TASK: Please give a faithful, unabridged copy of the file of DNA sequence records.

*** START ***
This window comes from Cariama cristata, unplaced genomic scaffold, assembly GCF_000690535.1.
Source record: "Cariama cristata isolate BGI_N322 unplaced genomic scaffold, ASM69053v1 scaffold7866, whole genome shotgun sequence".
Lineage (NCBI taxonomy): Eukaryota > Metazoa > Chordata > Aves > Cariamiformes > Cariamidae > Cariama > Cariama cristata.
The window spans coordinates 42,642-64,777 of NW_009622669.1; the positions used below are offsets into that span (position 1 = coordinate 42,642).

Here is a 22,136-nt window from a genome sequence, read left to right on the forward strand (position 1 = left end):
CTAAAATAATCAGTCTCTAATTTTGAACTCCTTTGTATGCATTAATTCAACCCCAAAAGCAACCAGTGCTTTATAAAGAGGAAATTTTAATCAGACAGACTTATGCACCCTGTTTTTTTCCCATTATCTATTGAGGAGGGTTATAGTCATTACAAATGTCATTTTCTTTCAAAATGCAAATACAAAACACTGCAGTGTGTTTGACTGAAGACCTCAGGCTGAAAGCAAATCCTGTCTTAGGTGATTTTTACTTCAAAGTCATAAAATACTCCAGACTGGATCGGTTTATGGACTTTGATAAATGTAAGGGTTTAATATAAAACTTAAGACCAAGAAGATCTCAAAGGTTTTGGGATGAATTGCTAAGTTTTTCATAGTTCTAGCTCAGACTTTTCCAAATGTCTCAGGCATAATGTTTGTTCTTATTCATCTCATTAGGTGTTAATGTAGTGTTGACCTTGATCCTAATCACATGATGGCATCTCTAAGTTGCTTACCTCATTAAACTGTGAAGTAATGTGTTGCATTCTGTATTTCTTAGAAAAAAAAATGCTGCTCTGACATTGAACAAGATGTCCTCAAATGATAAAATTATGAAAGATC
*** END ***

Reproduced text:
This window comes from Cariama cristata, unplaced genomic scaffold, assembly GCF_000690535.1.
Source record: "Cariama cristata isolate BGI_N322 unplaced genomic scaffold, ASM69053v1 scaffold7866, whole genome shotgun sequence".
Lineage (NCBI taxonomy): Eukaryota > Metazoa > Chordata > Aves > Cariamiformes > Cariamidae > Cariama > Cariama cristata.
The window spans coordinates 42,642-64,777 of NW_009622669.1; the positions used below are offsets into that span (position 1 = coordinate 42,642).

Here is a 22,136-nt window from a genome sequence, read left to right on the forward strand (position 1 = left end):
CTAAAATAATCAGTCTCTAATTTTGAACTCCTTTGTATGCATTAATTCAACCCCAAAAGCAACCAGTGCTTTATAAAGAGGAAATTTTAATCAGACAGACTTATGCACCCTGTTTTTTTCCCATTATCTATTGAGGAGGGTTATAGTCATTACAAATGTCATTTTCTTTCAAAATGCAAATACAAAACACTGCAGTGTGTTTGACTGAAGACCTCAGGCTGAAAGCAAATCCTGTCTTAGGTGATTTTTACTTCAAAGTCATAAAATACTCCAGACTGGATCGGTTTATGGACTTTGATAAATGTAAGGGTTTAATATAAAACTTAAGACCAAGAAGATCTCAAAGGTTTTGGGATGAATTGCTAAGTTTTTCATAGTTCTAGCTCAGACTTTTCCAAATGTCTCAGGCATAATGTTTGTTCTTATTCATCTCATTAGGTGTTAATGTAGTGTTGACCTTGATCCTAATCACATGATGGCATCTCTAAGTTGCTTACCTCATTAAACTGTGAAGTAATGTGTTGCATTCTGTATTTCTTAGAAAAAAAAATGCTGCTCTGACATTGAACAAGATGTCCTCAAATGATAAAATTATGAAAGATC